In contrast to expectations, I think I found my model in the bodice ripper historical romances. Looking back, there's a lot in them that's dysfunctional, but what they did have going for them was heroines who were characterized as being the equals of their men, and who usually ended up quite firmly outside the bounds of "polite society" but thriving there.

But it's kind of a shock to realize that while I thought my parents had a good marriage, and they did model many good behaviors, I did not get my idea of partnership from them.
rainstardragon
Sep. 23rd, 2010 05:00 am (UTC)
When growing up, I'd imagined someone tall, thin, blond, blue eyed, and extremely intelligent... or someone with enough Native American blood that our children would not be mistaken as White (go figure, no idea why). After the age of 9 though, I decided that I wouldn't have a boyfriend or husband, since I didn't want kids. At that time I wanted to be a volcanologist when I grew up.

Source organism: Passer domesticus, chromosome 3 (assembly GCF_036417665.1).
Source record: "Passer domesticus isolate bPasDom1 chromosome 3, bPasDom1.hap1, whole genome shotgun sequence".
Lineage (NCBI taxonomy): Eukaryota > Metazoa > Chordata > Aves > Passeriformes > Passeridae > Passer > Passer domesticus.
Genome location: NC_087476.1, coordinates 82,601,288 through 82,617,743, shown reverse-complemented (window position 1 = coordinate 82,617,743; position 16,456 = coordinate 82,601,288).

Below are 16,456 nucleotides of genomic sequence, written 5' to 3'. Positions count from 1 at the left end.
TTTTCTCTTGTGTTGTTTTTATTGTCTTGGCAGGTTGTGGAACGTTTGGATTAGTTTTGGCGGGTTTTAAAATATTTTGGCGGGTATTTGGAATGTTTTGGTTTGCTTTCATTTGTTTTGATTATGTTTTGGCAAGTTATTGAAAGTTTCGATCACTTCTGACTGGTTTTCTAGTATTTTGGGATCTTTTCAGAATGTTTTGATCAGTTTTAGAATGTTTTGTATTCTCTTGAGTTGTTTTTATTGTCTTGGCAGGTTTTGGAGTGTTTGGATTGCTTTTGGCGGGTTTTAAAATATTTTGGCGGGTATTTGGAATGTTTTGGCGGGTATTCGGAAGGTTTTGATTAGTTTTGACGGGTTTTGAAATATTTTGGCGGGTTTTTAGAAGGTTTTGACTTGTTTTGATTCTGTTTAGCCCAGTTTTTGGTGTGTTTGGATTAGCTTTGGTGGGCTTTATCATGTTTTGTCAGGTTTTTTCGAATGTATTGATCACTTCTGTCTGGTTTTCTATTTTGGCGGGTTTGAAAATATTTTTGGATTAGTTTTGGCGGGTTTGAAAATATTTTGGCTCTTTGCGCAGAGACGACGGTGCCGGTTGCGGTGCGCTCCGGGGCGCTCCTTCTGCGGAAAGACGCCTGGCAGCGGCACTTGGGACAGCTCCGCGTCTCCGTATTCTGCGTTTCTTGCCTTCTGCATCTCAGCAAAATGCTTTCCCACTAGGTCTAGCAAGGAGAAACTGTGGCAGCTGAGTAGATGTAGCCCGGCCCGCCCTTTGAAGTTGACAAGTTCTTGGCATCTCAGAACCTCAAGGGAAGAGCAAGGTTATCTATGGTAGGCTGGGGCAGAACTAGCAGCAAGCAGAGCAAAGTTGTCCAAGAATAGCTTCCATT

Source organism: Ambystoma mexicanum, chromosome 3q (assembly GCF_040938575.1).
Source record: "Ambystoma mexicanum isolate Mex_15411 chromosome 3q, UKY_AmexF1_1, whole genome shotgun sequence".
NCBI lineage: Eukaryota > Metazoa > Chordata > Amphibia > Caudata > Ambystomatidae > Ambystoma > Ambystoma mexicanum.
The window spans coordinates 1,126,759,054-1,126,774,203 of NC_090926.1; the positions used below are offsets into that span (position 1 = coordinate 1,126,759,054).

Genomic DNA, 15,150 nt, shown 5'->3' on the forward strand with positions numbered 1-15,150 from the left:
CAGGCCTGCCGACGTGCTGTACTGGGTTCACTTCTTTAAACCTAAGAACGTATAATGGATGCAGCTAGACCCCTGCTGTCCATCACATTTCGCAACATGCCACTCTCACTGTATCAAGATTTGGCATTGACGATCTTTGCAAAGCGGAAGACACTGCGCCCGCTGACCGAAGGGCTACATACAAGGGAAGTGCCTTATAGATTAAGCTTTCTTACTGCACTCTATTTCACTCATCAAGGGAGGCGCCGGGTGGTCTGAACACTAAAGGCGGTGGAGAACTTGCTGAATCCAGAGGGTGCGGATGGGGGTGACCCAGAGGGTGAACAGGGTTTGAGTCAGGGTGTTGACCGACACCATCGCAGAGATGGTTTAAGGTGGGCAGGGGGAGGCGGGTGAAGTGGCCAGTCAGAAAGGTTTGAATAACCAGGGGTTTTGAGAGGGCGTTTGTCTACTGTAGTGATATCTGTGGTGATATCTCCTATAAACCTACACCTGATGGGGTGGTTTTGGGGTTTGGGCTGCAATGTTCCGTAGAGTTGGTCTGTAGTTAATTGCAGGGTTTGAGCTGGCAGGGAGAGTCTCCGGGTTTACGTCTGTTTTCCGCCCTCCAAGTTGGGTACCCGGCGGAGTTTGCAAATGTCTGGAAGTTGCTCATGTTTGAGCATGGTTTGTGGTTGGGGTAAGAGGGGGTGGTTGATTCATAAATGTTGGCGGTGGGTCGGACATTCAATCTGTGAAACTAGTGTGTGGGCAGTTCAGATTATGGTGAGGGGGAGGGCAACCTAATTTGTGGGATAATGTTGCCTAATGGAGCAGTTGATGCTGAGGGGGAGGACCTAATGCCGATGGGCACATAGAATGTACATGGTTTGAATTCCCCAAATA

By the time I reached high school, I did want a mate of some kind. He had to be smart, fair, kind, and of like mind.

Later... I wanted kids, and had changed major. The man that I had married did not fit either vision that I had crafted about the childish "perfect man" or the one formed in highschool. This relationship did not turn out well, barriers were crossed that I had been very firm on, and trust was then broken... and behaviors that I simply could not live with. Thus, I left.

The one that I am with now fits the original image much better, however, he is in Argentina... A long distance relationship was quite far, but he does have the qualities (as well as others that are much better and more realistic).

This can be left unscreened if you wish.
sharpchick
Sep. 23rd, 2010 01:09 pm (UTC)